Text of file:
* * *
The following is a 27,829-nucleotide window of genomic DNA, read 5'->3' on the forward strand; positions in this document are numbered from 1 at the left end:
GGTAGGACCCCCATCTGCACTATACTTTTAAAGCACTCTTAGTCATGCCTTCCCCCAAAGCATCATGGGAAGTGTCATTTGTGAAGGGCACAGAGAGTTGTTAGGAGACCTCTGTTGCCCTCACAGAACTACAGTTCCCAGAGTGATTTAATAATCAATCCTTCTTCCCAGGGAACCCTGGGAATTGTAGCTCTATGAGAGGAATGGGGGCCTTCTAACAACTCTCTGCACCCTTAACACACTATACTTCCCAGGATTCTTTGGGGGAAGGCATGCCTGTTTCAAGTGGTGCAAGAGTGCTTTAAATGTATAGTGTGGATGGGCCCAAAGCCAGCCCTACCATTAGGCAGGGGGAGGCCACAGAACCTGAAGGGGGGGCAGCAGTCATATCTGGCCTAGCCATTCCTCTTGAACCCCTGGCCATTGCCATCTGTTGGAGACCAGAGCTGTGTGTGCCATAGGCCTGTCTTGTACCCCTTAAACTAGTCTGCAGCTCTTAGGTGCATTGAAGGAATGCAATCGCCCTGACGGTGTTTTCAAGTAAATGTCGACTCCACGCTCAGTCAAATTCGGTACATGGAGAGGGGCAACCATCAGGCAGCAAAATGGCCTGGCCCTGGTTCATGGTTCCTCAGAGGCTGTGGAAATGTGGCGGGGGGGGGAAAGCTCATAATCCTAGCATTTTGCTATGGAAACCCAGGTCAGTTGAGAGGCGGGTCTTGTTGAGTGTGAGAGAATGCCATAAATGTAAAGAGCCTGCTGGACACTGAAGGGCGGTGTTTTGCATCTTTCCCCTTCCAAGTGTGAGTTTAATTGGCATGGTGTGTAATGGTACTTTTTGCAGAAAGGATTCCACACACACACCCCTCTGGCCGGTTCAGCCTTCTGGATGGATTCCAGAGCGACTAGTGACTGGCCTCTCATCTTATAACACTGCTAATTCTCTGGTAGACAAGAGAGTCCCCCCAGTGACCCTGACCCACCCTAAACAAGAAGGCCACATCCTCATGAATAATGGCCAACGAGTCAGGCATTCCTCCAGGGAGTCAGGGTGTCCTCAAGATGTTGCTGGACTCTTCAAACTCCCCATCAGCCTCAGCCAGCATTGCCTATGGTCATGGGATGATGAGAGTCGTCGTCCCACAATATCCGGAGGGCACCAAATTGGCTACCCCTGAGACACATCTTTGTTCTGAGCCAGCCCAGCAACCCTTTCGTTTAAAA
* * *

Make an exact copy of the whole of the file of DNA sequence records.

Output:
The following is a 27,829-nucleotide window of genomic DNA, read 5'->3' on the forward strand; positions in this document are numbered from 1 at the left end:
GGTAGGACCCCCATCTGCACTATACTTTTAAAGCACTCTTAGTCATGCCTTCCCCCAAAGCATCATGGGAAGTGTCATTTGTGAAGGGCACAGAGAGTTGTTAGGAGACCTCTGTTGCCCTCACAGAACTACAGTTCCCAGAGTGATTTAATAATCAATCCTTCTTCCCAGGGAACCCTGGGAATTGTAGCTCTATGAGAGGAATGGGGGCCTTCTAACAACTCTCTGCACCCTTAACACACTATACTTCCCAGGATTCTTTGGGGGAAGGCATGCCTGTTTCAAGTGGTGCAAGAGTGCTTTAAATGTATAGTGTGGATGGGCCCAAAGCCAGCCCTACCATTAGGCAGGGGGAGGCCACAGAACCTGAAGGGGGGGCAGCAGTCATATCTGGCCTAGCCATTCCTCTTGAACCCCTGGCCATTGCCATCTGTTGGAGACCAGAGCTGTGTGTGCCATAGGCCTGTCTTGTACCCCTTAAACTAGTCTGCAGCTCTTAGGTGCATTGAAGGAATGCAATCGCCCTGACGGTGTTTTCAAGTAAATGTCGACTCCACGCTCAGTCAAATTCGGTACATGGAGAGGGGCAACCATCAGGCAGCAAAATGGCCTGGCCCTGGTTCATGGTTCCTCAGAGGCTGTGGAAATGTGGCGGGGGGGGGAAAGCTCATAATCCTAGCATTTTGCTATGGAAACCCAGGTCAGTTGAGAGGCGGGTCTTGTTGAGTGTGAGAGAATGCCATAAATGTAAAGAGCCTGCTGGACACTGAAGGGCGGTGTTTTGCATCTTTCCCCTTCCAAGTGTGAGTTTAATTGGCATGGTGTGTAATGGTACTTTTTGCAGAAAGGATTCCACACACACACCCCTCTGGCCGGTTCAGCCTTCTGGATGGATTCCAGAGCGACTAGTGACTGGCCTCTCATCTTATAACACTGCTAATTCTCTGGTAGACAAGAGAGTCCCCCCAGTGACCCTGACCCACCCTAAACAAGAAGGCCACATCCTCATGAATAATGGCCAACGAGTCAGGCATTCCTCCAGGGAGTCAGGGTGTCCTCAAGATGTTGCTGGACTCTTCAAACTCCCCATCAGCCTCAGCCAGCATTGCCTATGGTCATGGGATGATGAGAGTCGTCGTCCCACAATATCCGGAGGGCACCAAATTGGCTACCCCTGAGACACATCTTTGTTCTGAGCCAGCCCAGCAACCCTTTCGTTTAAAA